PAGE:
If you aren't replacing electrolytes when you're active, I'd recommend starting with that.. there are plenty of carb-free options out there and my experience is that they do make a HUGE difference. I've grown fond of nuun since trying it a few years ago when Team Type 1 was using it (and tweeting about it often!) during RAAM, but I really only like a couple of the flavors (tri-berry and lemon-lime).

    My potassium and sodium are always at the bottom of the reference range in my lab work - but because I am active my doctor has never been too concerned, but I know personally that I do have to really pay attention to how I stay hydrated or I get cramping (usually in my legs, but sometimes in my arms/hands too). Being hypokalemic will cause cramping, but being hyponatremic can also cause some fairly significant neurologic symptoms as well.. dizzyness, nausea, confusion, headaches, etc... it can be pretty scary if it happens to you, especially because the symptoms are kind of non-specific, and when you have D can easily be attributed to other things.

    I pretty much won't drink water on days I am active or outside a lot.. it has to be something with electrolytes. If I skip it, I either get muscle cramps during activity, or charlie horse type cramps afterwards (sometimes in my sleep), which are often really bad.
     
  5. emm142

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    Thanks for your experience! I'm definitely going to bring it up with the doctor, perhaps we will retest and see how my levels are doing, and then I will think about supplementation. :)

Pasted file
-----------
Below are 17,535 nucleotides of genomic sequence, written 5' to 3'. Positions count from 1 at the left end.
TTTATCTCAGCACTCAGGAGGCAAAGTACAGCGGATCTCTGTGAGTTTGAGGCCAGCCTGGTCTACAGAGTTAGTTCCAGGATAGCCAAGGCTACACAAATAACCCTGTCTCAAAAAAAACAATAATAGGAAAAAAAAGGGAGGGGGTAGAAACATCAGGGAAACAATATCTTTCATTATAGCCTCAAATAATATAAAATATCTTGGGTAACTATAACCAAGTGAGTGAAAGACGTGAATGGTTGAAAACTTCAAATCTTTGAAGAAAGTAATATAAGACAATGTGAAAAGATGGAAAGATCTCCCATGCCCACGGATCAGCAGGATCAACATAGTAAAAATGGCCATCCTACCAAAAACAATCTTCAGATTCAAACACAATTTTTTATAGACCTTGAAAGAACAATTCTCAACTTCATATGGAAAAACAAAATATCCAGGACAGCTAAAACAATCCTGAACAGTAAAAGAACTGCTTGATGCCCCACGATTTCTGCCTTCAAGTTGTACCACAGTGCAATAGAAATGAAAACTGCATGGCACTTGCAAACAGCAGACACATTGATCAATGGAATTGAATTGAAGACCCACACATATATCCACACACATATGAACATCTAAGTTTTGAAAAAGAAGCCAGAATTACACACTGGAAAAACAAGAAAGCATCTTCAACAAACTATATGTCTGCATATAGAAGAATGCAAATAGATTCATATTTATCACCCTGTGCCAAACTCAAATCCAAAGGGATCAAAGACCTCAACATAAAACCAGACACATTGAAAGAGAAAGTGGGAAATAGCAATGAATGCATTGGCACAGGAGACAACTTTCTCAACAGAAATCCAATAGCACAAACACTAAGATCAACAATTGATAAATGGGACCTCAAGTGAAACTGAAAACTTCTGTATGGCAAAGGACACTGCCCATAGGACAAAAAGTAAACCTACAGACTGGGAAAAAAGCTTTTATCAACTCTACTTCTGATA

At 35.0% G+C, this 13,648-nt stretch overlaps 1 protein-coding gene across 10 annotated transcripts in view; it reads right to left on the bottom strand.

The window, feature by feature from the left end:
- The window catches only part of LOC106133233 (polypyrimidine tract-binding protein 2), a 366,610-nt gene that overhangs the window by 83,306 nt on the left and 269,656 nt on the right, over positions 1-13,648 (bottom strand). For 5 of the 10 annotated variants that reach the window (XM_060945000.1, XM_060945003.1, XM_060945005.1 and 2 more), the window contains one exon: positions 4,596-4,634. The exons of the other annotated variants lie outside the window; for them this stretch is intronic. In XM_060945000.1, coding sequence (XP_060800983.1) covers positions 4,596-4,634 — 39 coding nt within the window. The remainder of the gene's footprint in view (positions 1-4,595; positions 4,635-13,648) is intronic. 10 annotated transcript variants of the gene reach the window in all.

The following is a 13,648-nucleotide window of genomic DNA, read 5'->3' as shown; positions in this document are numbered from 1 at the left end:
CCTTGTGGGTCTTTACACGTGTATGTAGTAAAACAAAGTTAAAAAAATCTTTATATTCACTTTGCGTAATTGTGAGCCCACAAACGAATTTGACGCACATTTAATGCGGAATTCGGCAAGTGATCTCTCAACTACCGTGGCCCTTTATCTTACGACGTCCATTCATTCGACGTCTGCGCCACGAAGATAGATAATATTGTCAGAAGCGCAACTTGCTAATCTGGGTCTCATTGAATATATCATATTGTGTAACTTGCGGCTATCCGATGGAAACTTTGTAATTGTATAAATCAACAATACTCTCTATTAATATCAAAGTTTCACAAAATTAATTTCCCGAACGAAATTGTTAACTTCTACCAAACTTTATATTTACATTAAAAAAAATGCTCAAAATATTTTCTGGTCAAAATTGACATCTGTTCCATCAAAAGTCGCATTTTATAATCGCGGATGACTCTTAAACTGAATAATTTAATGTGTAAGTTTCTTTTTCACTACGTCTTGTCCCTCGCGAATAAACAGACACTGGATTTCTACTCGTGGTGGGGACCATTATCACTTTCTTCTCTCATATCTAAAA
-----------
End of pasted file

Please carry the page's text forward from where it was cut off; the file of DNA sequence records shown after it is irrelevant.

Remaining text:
Thanks Becky! I will definitely do potassium if approved by the doctor - I don't really like to start taking supplements before checking first, but it seems like it could definitely help. :)

    Thanks Sarah! At the moment I'm having around 150ml of an isotonic drink 15 minutes before I go for a run, but I drink it for the glucose not for the electrolytes, so I'm not drinking a huge amount. It sounds from your post like you drink a lot more isotonic drinks when you are active than a glass right before you go, so I might have to look into that, and investigate sugar free options, since I can't be drinking this sugary one all day, haha.
     
  6. Beach bum

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    Bananas are a great way to boost potassium too. There's a dance teacher at the studio who keeps bananas in the studio, and if you get a leg cramp, you go home with a banana:) It's a reminder for the kids to tell their parents about it and to keep in mind potassium levels (she's having problems due to pregnancy).

    Emm, my aunt has a deficiency with potassium and she also gets heart palpitations. Not to alarm you, but more to say, if this happens to you, don't totally freak out, just talk to your doc about it.
     
  7. emm142

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    Thanks! My mum has heart issues so I totally would freak out, LOL. I eat a banana a day already; perhaps I should boost that to two! :p